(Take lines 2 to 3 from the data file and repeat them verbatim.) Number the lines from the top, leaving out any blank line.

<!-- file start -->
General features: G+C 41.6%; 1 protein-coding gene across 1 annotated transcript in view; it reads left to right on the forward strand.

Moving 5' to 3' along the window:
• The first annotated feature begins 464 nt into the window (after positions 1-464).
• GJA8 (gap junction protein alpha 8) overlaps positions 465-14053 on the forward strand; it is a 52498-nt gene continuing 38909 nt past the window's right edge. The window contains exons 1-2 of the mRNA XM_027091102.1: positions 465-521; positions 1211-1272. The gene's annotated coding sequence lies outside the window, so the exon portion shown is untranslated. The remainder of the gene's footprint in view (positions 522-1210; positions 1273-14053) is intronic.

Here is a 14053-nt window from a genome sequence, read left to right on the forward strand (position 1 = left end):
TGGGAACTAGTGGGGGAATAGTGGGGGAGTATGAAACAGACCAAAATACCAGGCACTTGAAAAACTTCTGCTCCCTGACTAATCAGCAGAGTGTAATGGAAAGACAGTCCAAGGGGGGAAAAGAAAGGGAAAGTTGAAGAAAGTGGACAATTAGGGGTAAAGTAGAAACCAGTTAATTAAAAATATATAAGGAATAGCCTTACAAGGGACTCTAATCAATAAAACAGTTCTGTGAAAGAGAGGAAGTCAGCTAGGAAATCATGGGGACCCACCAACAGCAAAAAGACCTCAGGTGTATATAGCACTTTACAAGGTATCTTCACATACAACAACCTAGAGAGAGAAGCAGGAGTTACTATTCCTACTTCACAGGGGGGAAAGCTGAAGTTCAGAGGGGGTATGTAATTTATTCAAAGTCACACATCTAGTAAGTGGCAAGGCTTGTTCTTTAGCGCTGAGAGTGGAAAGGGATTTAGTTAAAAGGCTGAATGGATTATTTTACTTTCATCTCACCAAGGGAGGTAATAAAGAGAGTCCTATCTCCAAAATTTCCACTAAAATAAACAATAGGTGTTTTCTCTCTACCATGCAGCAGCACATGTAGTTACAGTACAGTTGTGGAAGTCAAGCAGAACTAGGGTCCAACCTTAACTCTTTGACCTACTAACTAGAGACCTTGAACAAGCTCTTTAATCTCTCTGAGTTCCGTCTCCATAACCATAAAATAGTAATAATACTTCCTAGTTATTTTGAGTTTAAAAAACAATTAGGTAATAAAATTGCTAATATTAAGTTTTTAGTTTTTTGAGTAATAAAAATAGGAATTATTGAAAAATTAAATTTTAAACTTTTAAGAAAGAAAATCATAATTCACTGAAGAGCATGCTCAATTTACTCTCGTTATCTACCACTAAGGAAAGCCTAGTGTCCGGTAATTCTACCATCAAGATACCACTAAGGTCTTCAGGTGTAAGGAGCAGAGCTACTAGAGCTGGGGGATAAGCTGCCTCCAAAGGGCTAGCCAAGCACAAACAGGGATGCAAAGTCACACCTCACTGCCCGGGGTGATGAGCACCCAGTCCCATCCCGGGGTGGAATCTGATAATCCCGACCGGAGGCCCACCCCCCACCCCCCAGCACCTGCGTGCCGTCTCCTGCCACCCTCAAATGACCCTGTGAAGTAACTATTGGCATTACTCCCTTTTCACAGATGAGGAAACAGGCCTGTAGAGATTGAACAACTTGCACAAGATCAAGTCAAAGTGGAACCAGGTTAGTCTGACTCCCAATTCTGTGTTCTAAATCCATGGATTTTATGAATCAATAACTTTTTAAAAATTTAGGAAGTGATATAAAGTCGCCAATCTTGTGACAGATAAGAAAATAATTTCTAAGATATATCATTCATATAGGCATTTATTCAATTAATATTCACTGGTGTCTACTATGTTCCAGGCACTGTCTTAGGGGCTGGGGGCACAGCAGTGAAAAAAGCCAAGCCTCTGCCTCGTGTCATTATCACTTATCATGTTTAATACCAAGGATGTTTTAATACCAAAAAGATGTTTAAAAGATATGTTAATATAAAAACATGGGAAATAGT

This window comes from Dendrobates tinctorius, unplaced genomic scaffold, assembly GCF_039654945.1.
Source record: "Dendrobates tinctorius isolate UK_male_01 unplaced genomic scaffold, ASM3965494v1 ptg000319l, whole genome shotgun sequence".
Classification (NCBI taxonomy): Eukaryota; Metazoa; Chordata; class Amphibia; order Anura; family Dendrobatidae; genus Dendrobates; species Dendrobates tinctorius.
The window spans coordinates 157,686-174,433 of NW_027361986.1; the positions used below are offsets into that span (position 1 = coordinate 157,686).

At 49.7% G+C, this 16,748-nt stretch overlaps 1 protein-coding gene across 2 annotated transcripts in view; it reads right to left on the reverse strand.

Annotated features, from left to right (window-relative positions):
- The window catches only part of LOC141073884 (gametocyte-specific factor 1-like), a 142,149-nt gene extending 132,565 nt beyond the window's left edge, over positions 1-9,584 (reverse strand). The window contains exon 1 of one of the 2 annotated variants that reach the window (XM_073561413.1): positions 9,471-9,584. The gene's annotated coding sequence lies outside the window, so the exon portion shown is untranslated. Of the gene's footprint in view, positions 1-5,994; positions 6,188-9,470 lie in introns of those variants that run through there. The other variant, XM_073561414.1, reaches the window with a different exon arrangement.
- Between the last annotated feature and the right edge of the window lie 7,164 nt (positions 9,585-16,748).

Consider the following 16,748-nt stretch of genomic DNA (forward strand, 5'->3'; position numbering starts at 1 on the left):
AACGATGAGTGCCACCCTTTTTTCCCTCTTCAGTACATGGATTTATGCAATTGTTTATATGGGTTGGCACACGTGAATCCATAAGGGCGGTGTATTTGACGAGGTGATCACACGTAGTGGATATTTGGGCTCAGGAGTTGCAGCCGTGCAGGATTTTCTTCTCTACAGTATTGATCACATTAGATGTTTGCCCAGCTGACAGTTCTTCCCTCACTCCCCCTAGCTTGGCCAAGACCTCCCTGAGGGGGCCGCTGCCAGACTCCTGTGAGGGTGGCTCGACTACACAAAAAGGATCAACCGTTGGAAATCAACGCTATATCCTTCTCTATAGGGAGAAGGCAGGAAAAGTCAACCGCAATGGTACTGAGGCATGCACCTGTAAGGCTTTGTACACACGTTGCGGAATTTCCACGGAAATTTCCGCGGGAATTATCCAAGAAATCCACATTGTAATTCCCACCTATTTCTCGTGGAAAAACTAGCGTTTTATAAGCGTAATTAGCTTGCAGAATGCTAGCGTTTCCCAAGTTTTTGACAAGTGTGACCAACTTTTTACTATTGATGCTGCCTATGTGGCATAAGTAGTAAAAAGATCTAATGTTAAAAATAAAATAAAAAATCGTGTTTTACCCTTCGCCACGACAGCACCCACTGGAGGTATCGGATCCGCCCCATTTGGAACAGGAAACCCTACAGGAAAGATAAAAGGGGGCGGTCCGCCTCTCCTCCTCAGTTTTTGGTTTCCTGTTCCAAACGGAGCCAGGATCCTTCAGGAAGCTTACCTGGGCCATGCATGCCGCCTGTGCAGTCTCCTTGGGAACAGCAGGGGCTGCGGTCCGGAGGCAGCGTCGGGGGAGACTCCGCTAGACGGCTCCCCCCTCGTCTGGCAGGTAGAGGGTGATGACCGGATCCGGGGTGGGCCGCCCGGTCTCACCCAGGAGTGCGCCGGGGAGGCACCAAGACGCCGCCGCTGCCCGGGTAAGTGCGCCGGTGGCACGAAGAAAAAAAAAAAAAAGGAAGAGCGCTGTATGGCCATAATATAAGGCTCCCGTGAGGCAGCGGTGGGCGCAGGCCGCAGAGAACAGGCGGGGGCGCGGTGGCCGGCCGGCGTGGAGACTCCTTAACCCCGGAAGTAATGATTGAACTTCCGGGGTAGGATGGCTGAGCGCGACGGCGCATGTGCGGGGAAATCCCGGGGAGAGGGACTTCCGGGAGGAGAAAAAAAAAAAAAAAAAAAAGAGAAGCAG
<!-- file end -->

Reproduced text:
Moving 5' to 3' along the window:
• The first annotated feature begins 464 nt into the window (after positions 1-464).